The ceramic/polymer composite wafer has a central longitudinal axis parallel to its minor axis and polymer material separating layers may extend in planes that are radial to the longitudinal axis. At least some of the polymer material separating layers may extend in planes transverse to the longitudinal axis.

The wafers are preferably cylindrical.

The bonding tool preferably has four ceramic/polymer composite wafers.

BRIEF DESCRIPTION OF THE DRAWING

A bonding tool according to the invention will now be described by way of example with reference to the accompanying drawings in which:

FIG. 1 is an isometric view of a known bonding tool;

FIG. 2 is an exploded view of an ultrasonic driver for the bonding tool of FIG. 1;

FIG. 3 is an exploded view of an ultrasonic driver of a bonding tool according to the invention;

FIG. 4 is another form of a ceramic/polymer composite wafer for the bonding tool of FIG. 3;

FIG. 5 is a further form of a ceramic/polymer wafer for the bonding tool of FIG. 3; and

FIG. 6 is a yet further form of a ceramic/polymer wafer for the bonding tool of FIG. 3.

DESCRIPTION OF THE PREFERRED EMBODIMENTS

Referring to the drawings, in FIGS. 1 and 2 the known bonding tool comprises a barrel 10 and an elongate horn 11. A sharply pointed wedge 12, attached adjacent a remote end of the horn 11, is used in practice to direct pressure and ultrasonic energy to miniature components that are to be mechanically joined together. An ultrasonic driver 13 includes four cylindrical ceramic wafers 14 separated. by disk electrodes 15 to which an electric alternating current power supply can be connected. The wafers 14 are held on a threaded shaft 16 (see FIG. 2) and against one another by a nut (not shown). The nut is tightened in practice such that the wafers 14 always remain in compression during operation of the tool.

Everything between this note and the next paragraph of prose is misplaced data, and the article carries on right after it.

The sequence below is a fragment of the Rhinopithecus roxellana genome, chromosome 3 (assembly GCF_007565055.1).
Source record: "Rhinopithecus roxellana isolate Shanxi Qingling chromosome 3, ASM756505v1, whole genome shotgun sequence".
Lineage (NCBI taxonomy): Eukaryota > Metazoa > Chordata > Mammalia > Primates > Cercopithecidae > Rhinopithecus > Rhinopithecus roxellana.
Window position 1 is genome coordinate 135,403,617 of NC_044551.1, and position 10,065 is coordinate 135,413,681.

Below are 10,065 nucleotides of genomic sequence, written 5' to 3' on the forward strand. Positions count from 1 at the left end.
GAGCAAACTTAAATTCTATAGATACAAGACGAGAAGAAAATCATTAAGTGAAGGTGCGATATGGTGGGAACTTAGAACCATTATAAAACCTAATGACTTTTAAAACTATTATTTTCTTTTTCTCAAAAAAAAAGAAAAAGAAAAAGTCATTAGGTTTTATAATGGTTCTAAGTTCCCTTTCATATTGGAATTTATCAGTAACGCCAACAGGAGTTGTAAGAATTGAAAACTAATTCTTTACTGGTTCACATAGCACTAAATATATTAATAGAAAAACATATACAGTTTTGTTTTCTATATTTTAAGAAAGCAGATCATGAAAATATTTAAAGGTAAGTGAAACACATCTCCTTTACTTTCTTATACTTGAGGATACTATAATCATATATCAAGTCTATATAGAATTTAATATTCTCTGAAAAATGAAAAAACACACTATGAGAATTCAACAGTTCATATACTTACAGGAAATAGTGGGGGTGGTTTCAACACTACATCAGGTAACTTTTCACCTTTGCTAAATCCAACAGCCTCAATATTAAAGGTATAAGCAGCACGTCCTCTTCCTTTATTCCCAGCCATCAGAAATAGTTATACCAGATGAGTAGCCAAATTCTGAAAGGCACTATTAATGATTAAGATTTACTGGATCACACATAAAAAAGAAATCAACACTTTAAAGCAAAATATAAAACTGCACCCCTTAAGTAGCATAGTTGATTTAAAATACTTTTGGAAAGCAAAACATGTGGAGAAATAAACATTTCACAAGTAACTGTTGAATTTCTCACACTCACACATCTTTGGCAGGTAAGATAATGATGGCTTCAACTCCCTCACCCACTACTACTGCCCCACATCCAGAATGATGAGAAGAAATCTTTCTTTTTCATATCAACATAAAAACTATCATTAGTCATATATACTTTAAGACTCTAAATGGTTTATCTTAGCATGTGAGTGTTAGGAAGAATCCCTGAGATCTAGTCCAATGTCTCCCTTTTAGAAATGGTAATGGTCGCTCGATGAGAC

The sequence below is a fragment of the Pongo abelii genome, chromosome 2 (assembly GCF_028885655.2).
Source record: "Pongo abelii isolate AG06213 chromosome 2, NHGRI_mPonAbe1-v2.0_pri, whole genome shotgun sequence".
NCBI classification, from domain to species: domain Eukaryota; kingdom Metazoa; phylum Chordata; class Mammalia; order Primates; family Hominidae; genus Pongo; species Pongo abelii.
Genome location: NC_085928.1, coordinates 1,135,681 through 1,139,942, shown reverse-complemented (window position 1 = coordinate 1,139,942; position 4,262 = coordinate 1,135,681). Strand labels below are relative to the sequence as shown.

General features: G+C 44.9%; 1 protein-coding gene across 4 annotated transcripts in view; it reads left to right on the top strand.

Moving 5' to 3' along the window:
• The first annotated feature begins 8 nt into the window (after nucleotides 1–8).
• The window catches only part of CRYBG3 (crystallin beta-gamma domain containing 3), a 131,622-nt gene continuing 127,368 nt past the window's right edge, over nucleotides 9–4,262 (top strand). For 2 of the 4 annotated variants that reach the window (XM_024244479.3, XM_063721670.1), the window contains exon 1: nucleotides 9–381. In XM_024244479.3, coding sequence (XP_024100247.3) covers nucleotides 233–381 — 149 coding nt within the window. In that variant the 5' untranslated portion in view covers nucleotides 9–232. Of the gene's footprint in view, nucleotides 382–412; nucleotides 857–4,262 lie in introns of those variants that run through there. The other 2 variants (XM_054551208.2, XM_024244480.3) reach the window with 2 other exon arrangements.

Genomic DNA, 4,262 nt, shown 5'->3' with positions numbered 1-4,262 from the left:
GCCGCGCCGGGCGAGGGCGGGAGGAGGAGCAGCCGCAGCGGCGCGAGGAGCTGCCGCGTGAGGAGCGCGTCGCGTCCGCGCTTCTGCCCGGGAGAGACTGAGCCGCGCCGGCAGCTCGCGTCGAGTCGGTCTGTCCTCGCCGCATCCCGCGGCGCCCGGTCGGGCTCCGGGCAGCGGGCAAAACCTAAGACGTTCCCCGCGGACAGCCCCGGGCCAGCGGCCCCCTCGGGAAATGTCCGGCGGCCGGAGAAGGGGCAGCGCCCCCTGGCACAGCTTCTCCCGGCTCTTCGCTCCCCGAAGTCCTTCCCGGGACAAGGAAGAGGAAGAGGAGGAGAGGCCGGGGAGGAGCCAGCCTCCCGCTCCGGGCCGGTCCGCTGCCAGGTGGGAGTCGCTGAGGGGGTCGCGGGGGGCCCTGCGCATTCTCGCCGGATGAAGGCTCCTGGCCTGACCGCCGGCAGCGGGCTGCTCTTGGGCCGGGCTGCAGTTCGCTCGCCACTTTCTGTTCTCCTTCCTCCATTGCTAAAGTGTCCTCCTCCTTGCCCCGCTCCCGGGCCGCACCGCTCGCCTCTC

The tool so far described is well-known and has been widely used in practice. It has certain drawbacks that have already been referred to in this specification. Such drawbacks are restricting its satisfactory operation especially for use with smaller components that could benefit from applying high frequencies, up to say 125 KHz, whereas typically 62 KHz is used at present, and exhibiting greater stability.

In FIG. 3, an ultrasonic driver for a bonding tool according to the present invention has four ceramic/ polymer composite wafers 17 that replace the wafers 14 (of FIG. 2). otherwise the ultrasonic driver is the same as shown in FIG. 2. It will be seen that each composite wafer is made up of a number of parts of ceramic material that are separated from one another by layers of polymer material. These thin layers of polymer extend in planes that are parallel to the minor axes or a longitudinal central axis of each wafer 17 and suppress vibrations in unwanted modes. The planes for the layers of each wafer are aligned with like planes in adjacent wafers. A suitable polymer is made up of LW5157 resin and HY5159 hardener, available from Ciba Specialty Chemicals Limited.

The use of composite wafers broadens the bandwidth of operation of the bonding tool and greatly reduces spurious resonance modes experienced with the prior art bonding tool. The driver of FIG. 3 has a clean resonance mode at an operational frequency while other modes are inherently suppressed in practice. The electrical Q of the bonding tool of FIG. 1 is usually around 990 whereas the Q of the driver of FIG. 3 can be much lower, about 200. Hence, the frequency locking of the transducer of FIG. 3 is less critical, enhasing the stability of operation. A bonding transducer incorporating composite wafers as described exhibits a clean and wider bandwidth resonance mode at an operational frequency, thus minimising mode coupling and providing improved transducer stability.